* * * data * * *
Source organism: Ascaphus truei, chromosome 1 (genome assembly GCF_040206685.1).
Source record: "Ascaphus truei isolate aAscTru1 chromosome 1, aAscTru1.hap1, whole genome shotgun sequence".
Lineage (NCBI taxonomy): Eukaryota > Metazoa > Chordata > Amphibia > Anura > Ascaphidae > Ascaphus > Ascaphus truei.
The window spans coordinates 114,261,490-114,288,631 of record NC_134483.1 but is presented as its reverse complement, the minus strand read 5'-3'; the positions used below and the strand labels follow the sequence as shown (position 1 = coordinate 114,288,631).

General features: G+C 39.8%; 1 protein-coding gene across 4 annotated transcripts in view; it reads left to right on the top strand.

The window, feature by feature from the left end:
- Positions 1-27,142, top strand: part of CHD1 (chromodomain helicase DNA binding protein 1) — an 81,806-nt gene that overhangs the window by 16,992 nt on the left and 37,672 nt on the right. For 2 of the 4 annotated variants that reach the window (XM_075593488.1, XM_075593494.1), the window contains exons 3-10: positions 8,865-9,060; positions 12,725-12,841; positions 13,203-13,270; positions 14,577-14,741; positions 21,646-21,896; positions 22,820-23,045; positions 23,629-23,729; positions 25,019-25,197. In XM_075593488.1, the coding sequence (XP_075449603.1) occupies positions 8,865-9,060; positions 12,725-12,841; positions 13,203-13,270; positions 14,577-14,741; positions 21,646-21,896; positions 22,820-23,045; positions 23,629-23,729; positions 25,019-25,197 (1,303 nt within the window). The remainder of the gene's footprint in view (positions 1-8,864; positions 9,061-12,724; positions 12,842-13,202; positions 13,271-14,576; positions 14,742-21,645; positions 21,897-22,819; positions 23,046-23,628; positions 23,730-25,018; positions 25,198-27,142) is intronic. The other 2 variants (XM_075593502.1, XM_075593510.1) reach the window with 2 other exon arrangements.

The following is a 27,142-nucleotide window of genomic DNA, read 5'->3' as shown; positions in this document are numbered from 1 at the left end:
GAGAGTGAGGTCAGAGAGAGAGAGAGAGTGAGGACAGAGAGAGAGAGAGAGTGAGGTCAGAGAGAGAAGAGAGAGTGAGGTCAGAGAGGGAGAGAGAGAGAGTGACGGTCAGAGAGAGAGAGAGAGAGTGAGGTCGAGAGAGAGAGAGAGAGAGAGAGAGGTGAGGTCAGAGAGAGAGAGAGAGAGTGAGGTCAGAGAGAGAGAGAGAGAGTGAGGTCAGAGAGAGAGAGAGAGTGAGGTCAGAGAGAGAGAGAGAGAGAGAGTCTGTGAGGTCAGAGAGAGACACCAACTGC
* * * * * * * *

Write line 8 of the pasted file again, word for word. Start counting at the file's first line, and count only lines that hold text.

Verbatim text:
The following is a 27,142-nucleotide window of genomic DNA, read 5'->3' as shown; positions in this document are numbered from 1 at the left end: